Posts tagged as:

Making Connections

New Report Highlights the Benefits of Afterschool Participation

by Jennifer Kobrin August 18, 2011

Over the past several years, Foundations has partnered with elementary schools in some of Providence’s poorest neighborhoods to help all children read on grade level by third grade. Working with teachers, principals, afterschool workers, family support specialists, librarians, literacy coaches, health workers, and many others, we saw firsthand that when everyone works hard and is willing to collaborate closely across programs, agencies, and departments, amazing things can happen for kids.

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Action Brief on English Learners in PreK to 3rd Grade

by Jennifer Kobrin July 21, 2011
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Back in November, the state of Illinois drew national attention to English Learners in early childhood by being the first state to mandate that preschool programs offer bilingual instruction, as I reported in this blog. The Foundation for Child Development is now building awareness on this worthy issue, partially by releasing a PreK-3rd action brief about raising the educational performance of ELs.

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Reading Success for Boys

by Michele Rodgers May 11, 2011
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Over the past several years, gaps between girls’ and boys’ reading abilities have been widening. Even when socio-economic background is taken into consideration, far more boys than girls scored below basic on the most recent National Assessment of Education Progress (NAEP). Like many disparities in our classrooms, these gaps become increasingly pernicious if not addressed in early elementary school. By fourth grade, boys lag behind girls by two years in reading.

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Using Coaching and Mentoring to Improve Instructional Quality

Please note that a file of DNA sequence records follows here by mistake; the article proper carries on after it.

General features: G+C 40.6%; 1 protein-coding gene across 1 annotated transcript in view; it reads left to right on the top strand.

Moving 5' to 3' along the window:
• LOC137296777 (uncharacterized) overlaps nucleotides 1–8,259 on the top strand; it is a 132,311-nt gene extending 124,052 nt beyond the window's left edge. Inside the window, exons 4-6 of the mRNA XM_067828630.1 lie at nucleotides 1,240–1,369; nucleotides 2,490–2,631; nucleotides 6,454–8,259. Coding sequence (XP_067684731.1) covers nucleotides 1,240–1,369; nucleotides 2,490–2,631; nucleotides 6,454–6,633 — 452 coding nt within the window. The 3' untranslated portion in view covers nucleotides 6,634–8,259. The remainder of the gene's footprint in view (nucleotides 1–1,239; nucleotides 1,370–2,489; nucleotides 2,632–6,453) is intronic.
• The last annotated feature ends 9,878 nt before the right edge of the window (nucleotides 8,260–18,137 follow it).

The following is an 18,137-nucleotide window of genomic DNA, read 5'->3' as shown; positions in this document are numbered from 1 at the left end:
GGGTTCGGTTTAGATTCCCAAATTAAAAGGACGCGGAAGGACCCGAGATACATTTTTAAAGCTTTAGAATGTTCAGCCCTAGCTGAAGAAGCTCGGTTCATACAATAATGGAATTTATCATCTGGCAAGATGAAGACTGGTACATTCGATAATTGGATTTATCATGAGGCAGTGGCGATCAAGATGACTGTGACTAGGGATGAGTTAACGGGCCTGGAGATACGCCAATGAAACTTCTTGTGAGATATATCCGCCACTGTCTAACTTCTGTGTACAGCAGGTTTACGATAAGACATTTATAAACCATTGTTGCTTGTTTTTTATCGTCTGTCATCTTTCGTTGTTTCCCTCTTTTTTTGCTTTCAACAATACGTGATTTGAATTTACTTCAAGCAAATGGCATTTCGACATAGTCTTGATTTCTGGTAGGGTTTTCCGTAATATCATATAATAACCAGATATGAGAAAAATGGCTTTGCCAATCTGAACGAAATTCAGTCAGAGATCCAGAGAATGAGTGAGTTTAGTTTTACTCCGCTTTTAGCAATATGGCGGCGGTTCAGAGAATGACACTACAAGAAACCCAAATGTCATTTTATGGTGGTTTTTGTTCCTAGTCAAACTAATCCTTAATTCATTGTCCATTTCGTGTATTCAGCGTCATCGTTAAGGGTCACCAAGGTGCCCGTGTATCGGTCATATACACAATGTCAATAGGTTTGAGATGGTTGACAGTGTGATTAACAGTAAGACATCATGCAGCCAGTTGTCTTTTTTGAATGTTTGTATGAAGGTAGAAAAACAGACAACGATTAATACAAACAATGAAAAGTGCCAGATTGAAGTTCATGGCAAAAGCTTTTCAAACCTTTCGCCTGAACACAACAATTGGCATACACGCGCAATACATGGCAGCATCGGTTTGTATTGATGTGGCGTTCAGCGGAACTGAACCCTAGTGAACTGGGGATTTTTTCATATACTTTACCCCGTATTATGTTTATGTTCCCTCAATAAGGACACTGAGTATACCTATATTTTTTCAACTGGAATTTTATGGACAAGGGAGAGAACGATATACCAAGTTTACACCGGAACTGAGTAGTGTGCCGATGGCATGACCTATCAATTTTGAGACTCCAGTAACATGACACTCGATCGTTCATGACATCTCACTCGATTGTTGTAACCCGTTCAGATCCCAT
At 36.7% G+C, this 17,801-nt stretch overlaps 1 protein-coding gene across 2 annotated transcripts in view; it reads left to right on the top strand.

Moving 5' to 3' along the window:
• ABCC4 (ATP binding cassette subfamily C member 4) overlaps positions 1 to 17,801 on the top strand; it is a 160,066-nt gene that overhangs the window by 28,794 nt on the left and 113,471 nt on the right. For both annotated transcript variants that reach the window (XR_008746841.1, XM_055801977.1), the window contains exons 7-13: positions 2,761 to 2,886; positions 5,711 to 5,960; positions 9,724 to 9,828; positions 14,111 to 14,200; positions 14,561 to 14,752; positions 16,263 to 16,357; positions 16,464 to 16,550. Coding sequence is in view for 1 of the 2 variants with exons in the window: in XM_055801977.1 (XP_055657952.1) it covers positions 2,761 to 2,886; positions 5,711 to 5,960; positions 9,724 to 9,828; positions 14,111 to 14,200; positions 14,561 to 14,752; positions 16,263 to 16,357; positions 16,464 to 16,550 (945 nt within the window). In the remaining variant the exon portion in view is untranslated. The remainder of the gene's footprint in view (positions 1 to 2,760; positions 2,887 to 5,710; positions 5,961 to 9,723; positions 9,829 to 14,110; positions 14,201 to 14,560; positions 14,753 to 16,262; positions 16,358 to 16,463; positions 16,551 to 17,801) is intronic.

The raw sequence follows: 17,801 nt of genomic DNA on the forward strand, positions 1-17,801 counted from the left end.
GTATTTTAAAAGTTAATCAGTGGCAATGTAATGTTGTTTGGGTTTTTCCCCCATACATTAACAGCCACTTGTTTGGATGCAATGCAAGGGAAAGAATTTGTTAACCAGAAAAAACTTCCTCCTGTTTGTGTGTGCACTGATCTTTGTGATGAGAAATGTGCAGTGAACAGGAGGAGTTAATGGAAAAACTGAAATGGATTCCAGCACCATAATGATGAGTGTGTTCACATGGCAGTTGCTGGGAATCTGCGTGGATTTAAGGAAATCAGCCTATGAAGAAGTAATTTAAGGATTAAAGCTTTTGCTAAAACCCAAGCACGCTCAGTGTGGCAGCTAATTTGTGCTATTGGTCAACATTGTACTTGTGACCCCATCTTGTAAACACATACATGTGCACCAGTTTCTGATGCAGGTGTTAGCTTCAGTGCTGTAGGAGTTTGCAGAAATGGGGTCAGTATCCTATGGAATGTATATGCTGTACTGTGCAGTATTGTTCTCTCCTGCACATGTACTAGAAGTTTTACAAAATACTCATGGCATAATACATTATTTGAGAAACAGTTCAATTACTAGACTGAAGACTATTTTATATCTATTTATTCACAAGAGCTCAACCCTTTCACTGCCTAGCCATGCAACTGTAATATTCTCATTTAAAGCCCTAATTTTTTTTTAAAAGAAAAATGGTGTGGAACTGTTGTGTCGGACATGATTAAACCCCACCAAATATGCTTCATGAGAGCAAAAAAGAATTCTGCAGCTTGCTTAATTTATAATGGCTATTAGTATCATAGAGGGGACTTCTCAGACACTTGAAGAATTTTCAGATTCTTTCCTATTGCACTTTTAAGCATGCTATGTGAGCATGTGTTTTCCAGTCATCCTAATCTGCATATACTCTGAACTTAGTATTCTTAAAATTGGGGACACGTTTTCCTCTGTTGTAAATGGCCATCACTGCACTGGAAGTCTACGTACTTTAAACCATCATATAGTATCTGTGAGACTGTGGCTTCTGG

by Phyllis Glassman April 20, 2011
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Student achievement is highly dependent on instructional quality, yet many teachers receive few opportunities for ongoing professional development. Instructional coaching deepens, expands, and sustains professional learning. Effective coaching and mentoring initiatives instill a culture of collaboration and knowledge-sharing throughout the entire school community.

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Long-Term Connections between Third Grade Reading, Graduation, and Poverty are Found in Casey Foundation Study

by Jennifer Kobrin April 14, 2011
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Earlier this week, a study commissioned by the Casey Foundation found that high school dropout rates for students who were unable to read on grade level by third grade were four times higher than students who read proficiently by third grade. 88% of students who did not graduate from high school were either “below basic,” or “basic, not proficient” on reading tests in third grade. The effects increased significantly when poverty was taken into consideration.

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8 Recommendations to Get All Kids Reading on Grade Level by 3rd Grade: “Do Now’s” for School and District Leaders

by Gail Meister March 30, 2011
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In 2008, Foundations joined the Annie E. Casey Foundation’s Making Connections initiative, a decade-long effort to improve outcomes for children living in tough neighborhoods. The result of this collaboration is our 8 A’s—specific recommendations we believe will lead to all students reading on grade level by the end of 3rd grade.

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A trip to the Roots Conference in California (and Pedro Noguera)

by Jennifer Kobrin February 19, 2011
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This week I traveled to Visalia, California—an incredibly beautiful place at the foothills of the Sierra mountains in California’s Central Valley—to give a workshop at the first annual Roots Conference. On the second day, Pedro Noguera spoke for almost an hour. Two major themes came up during his talk. One: there are examples of effective schools out there but we are not doing enough to replicate them. Two: the problem is not the kids, or their parents.

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Life is Stress: The Impact of Poverty on Childhood Brain Development

by Sharon DuPree January 19, 2011
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Think of the most stressful moments of your life– the times when you’ve felt the most anxious, the most afraid or the least confident. Imagine that argument with your spouse just before leaving home in the morning, only to be rear-ended by the aggressive tail-gater and then arriving at school to teach that class of antsy third graders or administer an important test. How would you do? Children in poverty—children who come from family environments plagued by unemployment, abuse and neglect, chronic housing mobility and the like—suffer stress levels higher and more chronic than the exceptional “bad morning.” This stress has a profound impact on their cognitive abilities.

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